Imagine you’re in a park with a friend. He doesn’t have lunch, but you’ve got two sandwiches, so you hand him one. Charity at its most basic. Person helping person.
He might even reciprocate later by giving you something if you’re lacking, like, say, a pair of tickets to see The Damned in concert -- ‘cause, everybody knows that’s a great way to return a favor.
Now imagine you’re in Kansas City, Missouri, and before you hand the food to your pal, city bureaucrats pour bleach on it.
That’s what’s happening each time a group called Free Hot Soup Kansas City tries to give food to folks in public places. The Kansas City Health Department (because, ya know, people have to have their cash taken from them to fund bureaucrats to make sure “health” is maintained in the city) keeps shutting them down. And not just “shutting them down” -- we’re talking shut-downs with extreme prejudice and nastiness, just to spice things up.
It looked ugly Sunday. Home-cooked chili, stacks of foil-wrapped sandwiches, vats of soup and other food prepared by volunteers with Free Hot Soup Kansas City were dumped in bags and soaked in bleach to make sure no one went back to try to recover it.
Incredible. Think about it for a moment. The essence of human existence: to acquire sustenance. Agents of the government are literally destroying that sustenance and preventing people from offering it.
Would individuals in society ever stand for behavior like that if one of their neighbors violently interfered with their voluntary choices? Not a chance. How is it, then, that people can become so inured to the artifices of the state that they will sit idly by and allow the government to behave in a manner that would never be accepted in society?
Ahh, but, you see, the people of Free Hot Soup KC don’t have permits to hand out the food!
In other words, they haven’t bowed before the bureaucrats for “permission” to engage in voluntary association and acts of charity.
As Robertson reports:
The inspectors were protecting the public health, Kansas City Director of Health Rex Archer said Monday. People who are homeless, Archer said, would be at even greater danger in the event of an outbreak of food-borne illness, many not having access to health care. ‘There is no question that feeding the homeless is critical,’ he said. ‘There are 43 organizations (not including Free Hot Soup KC) that have permits and do it in a safe way.’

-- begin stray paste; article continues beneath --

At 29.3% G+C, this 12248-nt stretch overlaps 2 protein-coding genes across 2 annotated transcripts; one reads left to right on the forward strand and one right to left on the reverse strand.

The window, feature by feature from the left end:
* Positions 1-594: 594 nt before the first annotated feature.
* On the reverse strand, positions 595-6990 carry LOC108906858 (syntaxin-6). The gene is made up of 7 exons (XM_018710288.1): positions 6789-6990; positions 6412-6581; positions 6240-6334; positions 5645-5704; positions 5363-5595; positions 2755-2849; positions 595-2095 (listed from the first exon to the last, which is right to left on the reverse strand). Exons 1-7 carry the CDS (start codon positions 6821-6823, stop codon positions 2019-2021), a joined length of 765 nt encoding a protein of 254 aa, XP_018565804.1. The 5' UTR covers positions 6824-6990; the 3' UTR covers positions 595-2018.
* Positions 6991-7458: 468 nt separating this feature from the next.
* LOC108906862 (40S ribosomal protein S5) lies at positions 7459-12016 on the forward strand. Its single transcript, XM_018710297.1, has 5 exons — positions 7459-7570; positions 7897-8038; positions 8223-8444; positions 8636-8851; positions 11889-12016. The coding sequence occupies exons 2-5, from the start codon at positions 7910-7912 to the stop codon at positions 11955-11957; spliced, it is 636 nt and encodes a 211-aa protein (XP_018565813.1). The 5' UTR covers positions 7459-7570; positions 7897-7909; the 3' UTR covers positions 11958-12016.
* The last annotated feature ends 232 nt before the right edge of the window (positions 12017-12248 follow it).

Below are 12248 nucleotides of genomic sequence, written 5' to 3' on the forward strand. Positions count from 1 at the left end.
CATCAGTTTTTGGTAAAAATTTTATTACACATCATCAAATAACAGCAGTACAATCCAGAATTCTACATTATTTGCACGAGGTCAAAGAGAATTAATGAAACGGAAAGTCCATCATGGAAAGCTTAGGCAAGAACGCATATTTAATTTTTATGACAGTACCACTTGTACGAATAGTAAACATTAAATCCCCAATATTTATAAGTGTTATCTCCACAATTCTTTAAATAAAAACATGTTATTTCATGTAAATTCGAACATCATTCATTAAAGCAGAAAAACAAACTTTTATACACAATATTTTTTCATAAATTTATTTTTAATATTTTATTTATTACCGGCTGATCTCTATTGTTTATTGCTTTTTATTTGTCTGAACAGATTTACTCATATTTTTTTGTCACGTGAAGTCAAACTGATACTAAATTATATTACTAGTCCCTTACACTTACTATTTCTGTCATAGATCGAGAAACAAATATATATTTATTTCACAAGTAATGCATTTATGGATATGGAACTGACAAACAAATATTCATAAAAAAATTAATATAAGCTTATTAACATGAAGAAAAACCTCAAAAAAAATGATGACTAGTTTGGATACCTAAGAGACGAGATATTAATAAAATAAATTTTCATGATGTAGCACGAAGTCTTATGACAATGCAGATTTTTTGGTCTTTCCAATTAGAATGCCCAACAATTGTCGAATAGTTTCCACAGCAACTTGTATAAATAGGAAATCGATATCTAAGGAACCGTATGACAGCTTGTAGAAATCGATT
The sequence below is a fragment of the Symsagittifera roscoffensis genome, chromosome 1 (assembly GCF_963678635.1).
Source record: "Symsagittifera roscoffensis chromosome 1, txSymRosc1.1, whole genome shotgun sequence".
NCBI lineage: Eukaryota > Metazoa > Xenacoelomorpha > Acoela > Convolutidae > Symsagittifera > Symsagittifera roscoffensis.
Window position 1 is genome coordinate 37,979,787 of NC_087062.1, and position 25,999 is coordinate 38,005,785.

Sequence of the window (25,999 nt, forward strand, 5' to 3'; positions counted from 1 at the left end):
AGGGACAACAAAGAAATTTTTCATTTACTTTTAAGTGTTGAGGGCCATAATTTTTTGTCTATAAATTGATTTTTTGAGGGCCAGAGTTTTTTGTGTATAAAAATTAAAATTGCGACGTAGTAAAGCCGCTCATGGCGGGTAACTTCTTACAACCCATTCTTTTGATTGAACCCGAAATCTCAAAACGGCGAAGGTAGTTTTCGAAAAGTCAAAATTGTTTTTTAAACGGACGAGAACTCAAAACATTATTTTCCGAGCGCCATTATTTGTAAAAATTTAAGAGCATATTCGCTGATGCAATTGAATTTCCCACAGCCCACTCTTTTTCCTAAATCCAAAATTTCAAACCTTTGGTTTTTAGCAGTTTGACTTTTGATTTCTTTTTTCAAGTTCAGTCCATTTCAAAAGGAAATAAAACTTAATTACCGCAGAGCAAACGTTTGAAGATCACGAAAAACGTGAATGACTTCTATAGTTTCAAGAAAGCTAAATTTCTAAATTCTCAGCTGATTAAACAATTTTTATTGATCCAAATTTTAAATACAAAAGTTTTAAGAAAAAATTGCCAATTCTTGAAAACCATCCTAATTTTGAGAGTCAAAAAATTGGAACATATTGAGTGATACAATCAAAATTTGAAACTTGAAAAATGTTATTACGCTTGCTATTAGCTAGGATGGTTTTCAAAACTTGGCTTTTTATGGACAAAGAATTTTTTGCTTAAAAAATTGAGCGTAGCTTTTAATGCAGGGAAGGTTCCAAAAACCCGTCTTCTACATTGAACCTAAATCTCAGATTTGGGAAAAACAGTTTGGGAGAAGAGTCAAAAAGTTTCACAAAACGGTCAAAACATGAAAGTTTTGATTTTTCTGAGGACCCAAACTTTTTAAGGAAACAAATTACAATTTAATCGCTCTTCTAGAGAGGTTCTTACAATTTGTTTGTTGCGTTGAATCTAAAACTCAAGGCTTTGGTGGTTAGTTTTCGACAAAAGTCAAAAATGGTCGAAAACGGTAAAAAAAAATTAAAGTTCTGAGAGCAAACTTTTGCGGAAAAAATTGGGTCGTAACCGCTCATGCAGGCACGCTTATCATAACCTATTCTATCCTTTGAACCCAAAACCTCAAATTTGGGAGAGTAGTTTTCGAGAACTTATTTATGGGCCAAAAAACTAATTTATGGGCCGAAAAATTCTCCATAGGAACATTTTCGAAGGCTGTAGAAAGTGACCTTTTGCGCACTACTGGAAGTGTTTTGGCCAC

This is a matter of free will, and each individual, be he homeless, or in some other dire situation, makes a choice to eat food or not. Not only is the government taking that choice away when it engages in violent activity like this, it is using taxpayer money, taken under threat of enforcement actions, from other citizens to literally stop people from having the choice of deciding to take an offer of food fro kind neighbors.
As Robertson notes, Archer, aka the Health Department kingpin, says:
(T)he city can't allow food to be served publicly without affirming that the preparers are trained in safe food management, proper temperature controls and other defenses against contamination, and have an inspected kitchen.
Remember that, should you decide to share a sandwich with a friend in a KC park.
And remember also, all the good people of Free Hot Soup KC who repeatedly see homeless folks when they try to hand out food are seeing people they consider friends. They volunteer, bring their own treats. As Joe Seyton reports for Reason:
‘We don't have to have a permit to go have a birthday party in the park with our family and friends," one of the group's leaders, Rachelle Burnett, points out to WDAF. "Why would we have to have a permit to come here and have a picnic with our friends in the park?'
Perhaps the most stunning thing about this situation is that so few people realize this is about a fundamental precept, that of the freedom of association, and it’s about how charity can only be shown through voluntary actions.
Not only that, but aid to the indigent is best supplied through voluntary, non-governmental, means. Even Alexis de Tocqueville noted this, first, in his highly insightful 1833 essay “Memoir on Pauperism”, in which he observed that “legal” (ie government) philanthropy was less efficient than private, and it fostered sloth and senses of entitlement – rather than gratitude and reciprocation -- among those who received the aid. Later, he reiterated the point and amplified it, when, “Democracy in America” was published.
Tocqueville understood that there was a stark difference between voluntary philanthropy and government welfare. In fact, he was so impressed by the level of private charity in the U.S. and the way it kept indigence and starvation low, he focused his book on that, rather than his original intent of writing about the U.S. penal system.
That recognition of the personal bonds of charity has been lost, smothered by bureaucrats who are actually willing to pour bleach on food to stop homeless people from being able to eat it.
What’s that clichéd, hackneyed argument many state agents use to try to excuse their unethical behavior in multitudinous situations?
“We were just following orders.”
It’s not a line that’s been buried with historical despots of the past. And we should not get accustomed to it being the norm.